Purpose: The aim of this study was to evaluate the epidemiological, clinical and therapeutic approach of 22 frontal sinus fractures treated at the Mutual Security Hospital, and compare the data with other studies published in the last years.
Patients and methods: We performed a retrospective review of frontal sinus fractures treated in the Mutual Security Hospital for a period of two years. Information about the etiology, type of frontal fracture, Glasgow income, presence of maxillofacial fractures and associated injuries, type of treatment and the presence of TEC was obtained. The complications and sequelae are also analyzed. The data collected were processed with the statistical program Systat.
Results: The average age of patients was 37.1 years. The most common cause of fracture were falls (36%) and the most common fracture pattern was the one that affects only the anterior wall of the frontal sinus (73%). An 84.22% of patients had associated maxillofacial fractures being the most prevalent the Orbitozygomatomaxillary fractures (17, 5%). 72.7% of patients with frontal trauma present TEC.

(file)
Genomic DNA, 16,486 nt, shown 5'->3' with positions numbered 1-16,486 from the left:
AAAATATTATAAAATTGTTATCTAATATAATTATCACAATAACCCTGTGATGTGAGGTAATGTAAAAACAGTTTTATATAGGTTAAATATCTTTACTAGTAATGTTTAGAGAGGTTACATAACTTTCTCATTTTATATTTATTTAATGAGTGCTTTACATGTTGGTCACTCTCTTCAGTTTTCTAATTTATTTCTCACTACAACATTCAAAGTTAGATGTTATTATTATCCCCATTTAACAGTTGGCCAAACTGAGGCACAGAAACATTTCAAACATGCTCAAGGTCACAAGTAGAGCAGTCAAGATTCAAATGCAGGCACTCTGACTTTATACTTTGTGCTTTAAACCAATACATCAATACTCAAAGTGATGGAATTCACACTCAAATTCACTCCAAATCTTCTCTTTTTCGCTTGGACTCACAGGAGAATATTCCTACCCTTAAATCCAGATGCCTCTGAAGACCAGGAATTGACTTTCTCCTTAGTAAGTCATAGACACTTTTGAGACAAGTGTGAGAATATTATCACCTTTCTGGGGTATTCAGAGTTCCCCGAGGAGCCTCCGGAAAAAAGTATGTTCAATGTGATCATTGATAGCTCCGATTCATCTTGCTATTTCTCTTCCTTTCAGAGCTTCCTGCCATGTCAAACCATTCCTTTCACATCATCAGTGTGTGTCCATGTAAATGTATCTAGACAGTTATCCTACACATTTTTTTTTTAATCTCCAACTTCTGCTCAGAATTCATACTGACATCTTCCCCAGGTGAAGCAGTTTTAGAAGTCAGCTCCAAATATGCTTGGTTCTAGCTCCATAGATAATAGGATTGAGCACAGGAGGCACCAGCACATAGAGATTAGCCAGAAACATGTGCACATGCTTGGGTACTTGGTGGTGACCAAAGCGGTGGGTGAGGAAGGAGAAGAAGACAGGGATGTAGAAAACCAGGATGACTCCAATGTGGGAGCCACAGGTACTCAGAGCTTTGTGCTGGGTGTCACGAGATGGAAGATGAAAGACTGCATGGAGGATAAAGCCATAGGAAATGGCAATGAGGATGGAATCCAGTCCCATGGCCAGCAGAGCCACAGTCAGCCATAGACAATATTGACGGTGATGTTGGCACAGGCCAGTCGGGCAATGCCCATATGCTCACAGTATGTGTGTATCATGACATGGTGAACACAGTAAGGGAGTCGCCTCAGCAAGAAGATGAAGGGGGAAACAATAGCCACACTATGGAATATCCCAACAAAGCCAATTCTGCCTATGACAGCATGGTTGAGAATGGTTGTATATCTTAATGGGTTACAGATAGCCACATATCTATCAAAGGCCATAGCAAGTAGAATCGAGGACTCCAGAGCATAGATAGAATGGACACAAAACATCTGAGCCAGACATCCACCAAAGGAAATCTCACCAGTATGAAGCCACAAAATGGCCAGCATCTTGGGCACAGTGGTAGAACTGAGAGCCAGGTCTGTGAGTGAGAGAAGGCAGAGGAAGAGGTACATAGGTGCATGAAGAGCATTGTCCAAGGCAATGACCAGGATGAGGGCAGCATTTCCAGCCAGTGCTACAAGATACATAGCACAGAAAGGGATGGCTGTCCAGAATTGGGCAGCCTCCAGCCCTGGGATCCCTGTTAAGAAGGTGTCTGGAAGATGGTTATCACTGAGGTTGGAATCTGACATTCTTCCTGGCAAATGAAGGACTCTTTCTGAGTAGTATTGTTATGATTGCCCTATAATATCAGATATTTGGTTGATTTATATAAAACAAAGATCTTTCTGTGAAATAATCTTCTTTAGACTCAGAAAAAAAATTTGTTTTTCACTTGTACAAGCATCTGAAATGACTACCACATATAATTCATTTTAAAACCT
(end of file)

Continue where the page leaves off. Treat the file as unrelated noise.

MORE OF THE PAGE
Conclusions: Frontal sinus fractures are associated in a large percentage of neurological damage and maxillofacial fractures. The main goal of treatment is to restore the functionality of the sinus, in addition to restoring the appearance and prevent complications in the short and long term. The type of treatment should be individualized according to each case and must be based on a detailed clinical and radiographic examination.
Conflict of interest: None declared.